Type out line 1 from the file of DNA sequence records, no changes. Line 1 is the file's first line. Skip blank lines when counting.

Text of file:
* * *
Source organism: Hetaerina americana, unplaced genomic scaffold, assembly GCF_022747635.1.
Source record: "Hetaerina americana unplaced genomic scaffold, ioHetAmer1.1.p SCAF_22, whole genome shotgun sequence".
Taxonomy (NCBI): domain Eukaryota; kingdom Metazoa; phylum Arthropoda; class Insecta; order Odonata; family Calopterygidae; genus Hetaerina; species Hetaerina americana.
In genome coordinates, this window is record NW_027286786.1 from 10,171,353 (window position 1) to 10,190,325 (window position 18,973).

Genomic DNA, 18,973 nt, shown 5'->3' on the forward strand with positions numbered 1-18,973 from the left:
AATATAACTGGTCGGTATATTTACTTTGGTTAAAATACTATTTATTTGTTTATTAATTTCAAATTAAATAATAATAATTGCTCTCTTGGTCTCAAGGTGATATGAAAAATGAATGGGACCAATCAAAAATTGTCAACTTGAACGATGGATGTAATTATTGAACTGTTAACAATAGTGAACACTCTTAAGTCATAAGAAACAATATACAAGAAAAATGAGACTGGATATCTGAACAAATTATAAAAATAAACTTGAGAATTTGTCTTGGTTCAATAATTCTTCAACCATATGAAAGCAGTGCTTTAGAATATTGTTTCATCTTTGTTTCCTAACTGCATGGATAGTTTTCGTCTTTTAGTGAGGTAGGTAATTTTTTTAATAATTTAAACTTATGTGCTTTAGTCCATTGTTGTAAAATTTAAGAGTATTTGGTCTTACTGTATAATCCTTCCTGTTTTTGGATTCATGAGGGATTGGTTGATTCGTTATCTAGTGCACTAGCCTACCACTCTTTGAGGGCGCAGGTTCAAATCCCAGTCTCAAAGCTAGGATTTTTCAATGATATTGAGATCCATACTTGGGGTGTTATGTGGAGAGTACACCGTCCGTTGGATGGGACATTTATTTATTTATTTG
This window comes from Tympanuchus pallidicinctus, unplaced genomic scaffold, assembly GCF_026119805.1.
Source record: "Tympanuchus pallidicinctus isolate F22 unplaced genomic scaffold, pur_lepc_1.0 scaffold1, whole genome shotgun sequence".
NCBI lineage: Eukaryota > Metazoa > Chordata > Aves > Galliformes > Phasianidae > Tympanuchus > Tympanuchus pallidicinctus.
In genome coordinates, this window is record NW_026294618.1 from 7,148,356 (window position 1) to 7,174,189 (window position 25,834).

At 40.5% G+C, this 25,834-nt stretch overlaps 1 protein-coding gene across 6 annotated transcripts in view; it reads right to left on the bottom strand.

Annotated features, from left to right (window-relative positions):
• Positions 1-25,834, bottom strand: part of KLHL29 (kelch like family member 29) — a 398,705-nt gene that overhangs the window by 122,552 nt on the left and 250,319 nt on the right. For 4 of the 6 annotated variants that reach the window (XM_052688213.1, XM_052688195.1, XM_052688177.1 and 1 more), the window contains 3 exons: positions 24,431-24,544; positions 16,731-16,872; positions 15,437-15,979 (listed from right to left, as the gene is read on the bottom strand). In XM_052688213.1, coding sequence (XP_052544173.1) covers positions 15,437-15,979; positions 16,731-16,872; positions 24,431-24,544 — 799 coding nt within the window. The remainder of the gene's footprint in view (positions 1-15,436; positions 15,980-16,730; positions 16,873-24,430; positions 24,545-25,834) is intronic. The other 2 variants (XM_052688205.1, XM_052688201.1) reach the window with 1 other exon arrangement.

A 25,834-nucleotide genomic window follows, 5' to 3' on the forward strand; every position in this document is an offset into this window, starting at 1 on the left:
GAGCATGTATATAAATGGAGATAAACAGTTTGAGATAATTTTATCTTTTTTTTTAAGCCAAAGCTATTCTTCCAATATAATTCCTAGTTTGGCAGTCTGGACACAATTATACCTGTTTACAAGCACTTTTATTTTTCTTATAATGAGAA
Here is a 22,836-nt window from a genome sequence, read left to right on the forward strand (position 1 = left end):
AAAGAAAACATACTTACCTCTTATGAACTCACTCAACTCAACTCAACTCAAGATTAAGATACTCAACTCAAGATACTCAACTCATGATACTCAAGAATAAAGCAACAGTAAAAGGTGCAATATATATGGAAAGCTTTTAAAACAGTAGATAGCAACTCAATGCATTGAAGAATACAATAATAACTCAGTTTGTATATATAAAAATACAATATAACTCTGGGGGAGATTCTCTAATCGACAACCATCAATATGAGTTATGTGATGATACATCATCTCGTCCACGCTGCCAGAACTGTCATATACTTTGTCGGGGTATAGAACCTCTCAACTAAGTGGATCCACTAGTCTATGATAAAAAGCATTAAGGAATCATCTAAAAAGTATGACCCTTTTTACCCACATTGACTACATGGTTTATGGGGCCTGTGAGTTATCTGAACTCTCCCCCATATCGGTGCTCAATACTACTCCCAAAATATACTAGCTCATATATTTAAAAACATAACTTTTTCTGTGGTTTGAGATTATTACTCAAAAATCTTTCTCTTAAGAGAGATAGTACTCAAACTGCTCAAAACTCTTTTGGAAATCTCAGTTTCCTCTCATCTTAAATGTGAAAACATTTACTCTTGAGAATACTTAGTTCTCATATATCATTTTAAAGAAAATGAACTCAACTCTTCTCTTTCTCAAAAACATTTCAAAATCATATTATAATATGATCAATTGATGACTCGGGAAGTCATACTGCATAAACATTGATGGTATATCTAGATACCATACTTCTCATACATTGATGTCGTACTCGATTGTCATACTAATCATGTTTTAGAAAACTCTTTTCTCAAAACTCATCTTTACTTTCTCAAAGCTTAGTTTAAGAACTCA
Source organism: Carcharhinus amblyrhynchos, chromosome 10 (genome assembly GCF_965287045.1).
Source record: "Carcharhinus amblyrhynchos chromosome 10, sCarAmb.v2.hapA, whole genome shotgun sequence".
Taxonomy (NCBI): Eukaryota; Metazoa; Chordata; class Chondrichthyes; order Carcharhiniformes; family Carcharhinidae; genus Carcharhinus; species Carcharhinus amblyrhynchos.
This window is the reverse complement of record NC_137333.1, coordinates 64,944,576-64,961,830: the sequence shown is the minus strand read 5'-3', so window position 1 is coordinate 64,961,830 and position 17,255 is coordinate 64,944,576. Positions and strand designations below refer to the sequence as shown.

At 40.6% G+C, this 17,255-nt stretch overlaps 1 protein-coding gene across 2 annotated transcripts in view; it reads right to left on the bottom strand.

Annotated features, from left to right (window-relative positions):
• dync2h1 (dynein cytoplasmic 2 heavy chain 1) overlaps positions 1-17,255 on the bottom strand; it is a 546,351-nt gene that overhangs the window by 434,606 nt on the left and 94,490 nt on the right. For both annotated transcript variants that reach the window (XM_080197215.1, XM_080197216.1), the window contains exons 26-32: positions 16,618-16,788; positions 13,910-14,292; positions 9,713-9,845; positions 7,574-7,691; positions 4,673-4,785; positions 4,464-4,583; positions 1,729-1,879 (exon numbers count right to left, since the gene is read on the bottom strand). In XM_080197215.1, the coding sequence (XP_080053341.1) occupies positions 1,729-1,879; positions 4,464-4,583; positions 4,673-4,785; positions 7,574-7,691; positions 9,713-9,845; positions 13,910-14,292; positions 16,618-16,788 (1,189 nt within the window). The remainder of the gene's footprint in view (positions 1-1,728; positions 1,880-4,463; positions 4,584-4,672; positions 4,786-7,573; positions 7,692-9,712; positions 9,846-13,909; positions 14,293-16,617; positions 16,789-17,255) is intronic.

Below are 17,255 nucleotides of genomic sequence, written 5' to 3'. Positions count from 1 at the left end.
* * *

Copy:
Source organism: Hetaerina americana, unplaced genomic scaffold, assembly GCF_022747635.1.